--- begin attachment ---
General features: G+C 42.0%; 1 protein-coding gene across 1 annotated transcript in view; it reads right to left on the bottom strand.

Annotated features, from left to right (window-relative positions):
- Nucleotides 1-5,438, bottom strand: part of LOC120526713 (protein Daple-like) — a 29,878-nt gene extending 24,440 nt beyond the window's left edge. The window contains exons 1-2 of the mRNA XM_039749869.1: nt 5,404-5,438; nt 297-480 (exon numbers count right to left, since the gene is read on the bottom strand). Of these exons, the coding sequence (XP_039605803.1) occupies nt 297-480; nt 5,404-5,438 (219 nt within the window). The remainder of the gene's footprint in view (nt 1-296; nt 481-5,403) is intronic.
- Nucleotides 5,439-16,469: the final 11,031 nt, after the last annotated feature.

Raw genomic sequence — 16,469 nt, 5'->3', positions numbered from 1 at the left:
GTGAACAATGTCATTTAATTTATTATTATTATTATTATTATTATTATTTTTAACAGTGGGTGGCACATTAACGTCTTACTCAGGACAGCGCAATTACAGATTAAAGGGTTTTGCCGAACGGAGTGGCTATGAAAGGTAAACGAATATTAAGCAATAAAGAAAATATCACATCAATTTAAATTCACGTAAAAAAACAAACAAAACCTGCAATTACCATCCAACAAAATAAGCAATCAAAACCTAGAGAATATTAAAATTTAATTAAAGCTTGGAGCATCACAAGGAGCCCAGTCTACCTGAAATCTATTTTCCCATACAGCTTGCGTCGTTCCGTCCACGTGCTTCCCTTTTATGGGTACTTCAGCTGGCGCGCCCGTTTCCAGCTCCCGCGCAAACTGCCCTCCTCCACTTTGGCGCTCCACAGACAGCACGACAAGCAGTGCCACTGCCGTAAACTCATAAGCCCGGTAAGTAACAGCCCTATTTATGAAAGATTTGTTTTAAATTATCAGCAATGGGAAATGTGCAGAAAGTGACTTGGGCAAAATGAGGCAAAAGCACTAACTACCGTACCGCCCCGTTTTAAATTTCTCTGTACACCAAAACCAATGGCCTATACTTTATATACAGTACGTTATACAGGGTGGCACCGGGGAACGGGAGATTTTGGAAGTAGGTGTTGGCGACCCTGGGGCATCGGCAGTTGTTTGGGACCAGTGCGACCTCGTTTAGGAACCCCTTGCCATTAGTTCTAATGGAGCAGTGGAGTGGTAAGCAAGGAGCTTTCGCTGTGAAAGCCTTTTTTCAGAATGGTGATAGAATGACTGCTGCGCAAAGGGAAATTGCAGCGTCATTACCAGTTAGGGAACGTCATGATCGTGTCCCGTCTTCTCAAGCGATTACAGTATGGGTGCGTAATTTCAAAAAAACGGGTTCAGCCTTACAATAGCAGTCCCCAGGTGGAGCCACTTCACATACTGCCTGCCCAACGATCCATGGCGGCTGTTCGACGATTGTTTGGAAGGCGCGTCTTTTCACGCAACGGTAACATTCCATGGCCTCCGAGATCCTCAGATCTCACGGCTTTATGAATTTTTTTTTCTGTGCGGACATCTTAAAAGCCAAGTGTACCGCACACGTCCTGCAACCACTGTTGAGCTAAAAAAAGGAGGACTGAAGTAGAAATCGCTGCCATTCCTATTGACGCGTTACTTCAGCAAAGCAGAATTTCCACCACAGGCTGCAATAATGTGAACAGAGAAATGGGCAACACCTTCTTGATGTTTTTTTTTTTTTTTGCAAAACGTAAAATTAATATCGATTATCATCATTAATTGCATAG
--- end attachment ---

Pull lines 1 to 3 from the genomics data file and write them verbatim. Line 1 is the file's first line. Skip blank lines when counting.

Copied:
General features: G+C 42.0%; 1 protein-coding gene across 1 annotated transcript in view; it reads right to left on the bottom strand.

Annotated features, from left to right (window-relative positions):
- Nucleotides 1-5,438, bottom strand: part of LOC120526713 (protein Daple-like) — a 29,878-nt gene extending 24,440 nt beyond the window's left edge. The window contains exons 1-2 of the mRNA XM_039749869.1: nt 5,404-5,438; nt 297-480 (exon numbers count right to left, since the gene is read on the bottom strand). Of these exons, the coding sequence (XP_039605803.1) occupies nt 297-480; nt 5,404-5,438 (219 nt within the window). The remainder of the gene's footprint in view (nt 1-296; nt 481-5,403) is intronic.